.Where(r => r.ReservationID == id)
                .FirstOrDefault();
        }

        public void Add(Reservation entity)
        {
            context.Reservations.AddObject(entity);
        }

        public void Delete(Reservation entity)
        {
            _context.Reservations.DeleteObject(entity);
        }

        public List<Reservation> All()
        {
            return _context.Reservations.ToList();
        }
        public IContext context
        {
            get { return _context; }
        }

        #endregion

        #region Reservation Methods

        public IList<Reservation> GetReservationsForCustomer(int? CustomerID)
        {

            if (!CustomerID.HasValue || CustomerID.Value < 1)
            {
                throw new ArgumentOutOfRangeException();
            }
            return _context.Reservations.
              Where(r => r.ContactID == CustomerID).ToList();
        }
        #endregion
    }
}

Here’s another IEntityRepository implementation.

using System.Collections.Generic;
using System.Linq;
using POCOBAGA.Repository.Interface;
using POCOBAGA.Repository.Model;
using POCOBAGA.Classes;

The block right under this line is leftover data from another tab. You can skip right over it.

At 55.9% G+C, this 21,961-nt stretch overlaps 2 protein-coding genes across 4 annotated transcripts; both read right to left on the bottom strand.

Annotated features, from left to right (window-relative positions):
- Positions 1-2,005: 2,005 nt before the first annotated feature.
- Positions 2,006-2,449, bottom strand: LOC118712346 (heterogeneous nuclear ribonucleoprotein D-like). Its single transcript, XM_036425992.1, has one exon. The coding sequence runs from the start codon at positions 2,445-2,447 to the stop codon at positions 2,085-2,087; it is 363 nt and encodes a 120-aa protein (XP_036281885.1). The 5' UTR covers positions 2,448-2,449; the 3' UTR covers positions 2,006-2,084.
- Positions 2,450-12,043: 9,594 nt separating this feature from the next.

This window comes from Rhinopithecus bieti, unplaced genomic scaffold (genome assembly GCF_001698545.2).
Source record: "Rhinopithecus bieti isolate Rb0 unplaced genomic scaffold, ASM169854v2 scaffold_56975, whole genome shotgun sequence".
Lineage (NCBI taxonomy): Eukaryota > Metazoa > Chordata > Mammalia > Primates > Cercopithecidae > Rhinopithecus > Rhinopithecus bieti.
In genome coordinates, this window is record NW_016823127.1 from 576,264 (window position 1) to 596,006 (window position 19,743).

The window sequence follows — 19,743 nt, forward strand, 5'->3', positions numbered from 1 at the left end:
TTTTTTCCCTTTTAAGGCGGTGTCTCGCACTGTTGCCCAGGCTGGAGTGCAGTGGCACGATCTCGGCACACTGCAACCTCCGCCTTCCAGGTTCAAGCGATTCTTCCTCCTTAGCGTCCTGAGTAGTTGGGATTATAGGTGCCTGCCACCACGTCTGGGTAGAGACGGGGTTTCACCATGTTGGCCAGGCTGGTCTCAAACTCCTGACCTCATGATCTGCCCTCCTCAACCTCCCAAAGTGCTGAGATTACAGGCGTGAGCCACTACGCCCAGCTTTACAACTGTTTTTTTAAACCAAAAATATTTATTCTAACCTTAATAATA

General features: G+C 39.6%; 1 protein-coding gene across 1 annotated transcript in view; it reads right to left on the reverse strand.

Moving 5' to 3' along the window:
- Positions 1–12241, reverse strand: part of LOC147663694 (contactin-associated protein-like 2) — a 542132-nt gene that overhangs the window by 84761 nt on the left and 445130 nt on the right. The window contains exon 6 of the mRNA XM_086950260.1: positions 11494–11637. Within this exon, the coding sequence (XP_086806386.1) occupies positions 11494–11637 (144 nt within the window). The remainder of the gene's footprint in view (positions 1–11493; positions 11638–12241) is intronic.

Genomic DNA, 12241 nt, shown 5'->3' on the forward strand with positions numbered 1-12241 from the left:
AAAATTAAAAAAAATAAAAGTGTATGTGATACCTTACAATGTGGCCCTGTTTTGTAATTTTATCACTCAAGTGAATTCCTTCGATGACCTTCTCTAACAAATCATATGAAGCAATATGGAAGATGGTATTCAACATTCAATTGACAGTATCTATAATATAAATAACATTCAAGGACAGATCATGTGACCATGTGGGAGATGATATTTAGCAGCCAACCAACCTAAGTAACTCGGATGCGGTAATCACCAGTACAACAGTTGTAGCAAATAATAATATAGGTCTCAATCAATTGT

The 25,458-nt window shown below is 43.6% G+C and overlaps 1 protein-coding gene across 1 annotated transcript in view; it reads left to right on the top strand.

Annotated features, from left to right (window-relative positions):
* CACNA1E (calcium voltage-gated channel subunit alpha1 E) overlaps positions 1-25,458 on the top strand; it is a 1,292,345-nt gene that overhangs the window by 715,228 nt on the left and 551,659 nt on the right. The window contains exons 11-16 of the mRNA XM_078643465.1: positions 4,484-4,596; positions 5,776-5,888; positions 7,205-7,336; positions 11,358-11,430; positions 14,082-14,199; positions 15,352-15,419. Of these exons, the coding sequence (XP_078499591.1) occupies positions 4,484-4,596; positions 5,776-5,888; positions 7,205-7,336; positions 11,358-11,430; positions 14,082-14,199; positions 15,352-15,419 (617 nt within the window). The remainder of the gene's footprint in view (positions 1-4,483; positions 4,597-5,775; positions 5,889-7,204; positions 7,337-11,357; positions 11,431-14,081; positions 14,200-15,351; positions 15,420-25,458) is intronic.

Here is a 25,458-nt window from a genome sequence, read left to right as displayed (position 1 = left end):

using ExtensionMethods;

namespace POCOBAGA.Repository.Queries
{

    public class CustomerRepository : IEntityRepository<Customer>
    {

        IContext _context;

        #region Constructors

        public CustomerRepository()
        {
            _context = new BAGAContext();
        }
        public CustomerRepository(IContext context)
        {
            _context = context;
        }
        #endregion

        #region Interface

        public Customer GetById(int id)
        {
            return _context.Customers.Include("Contacts")
                .Where(c => c.ContactID == id).FirstOrDefault();
        }

        public void Add(Customer entity)
        {
            context.Customers.AddObject(entity);
        }

        public void Delete(Customer customer)
        {
            _context.Customers.DeleteObject(customer);
        }


        public List<Customer> All()
        {
            return _context.Customers.ToList();
        }

        public IContext context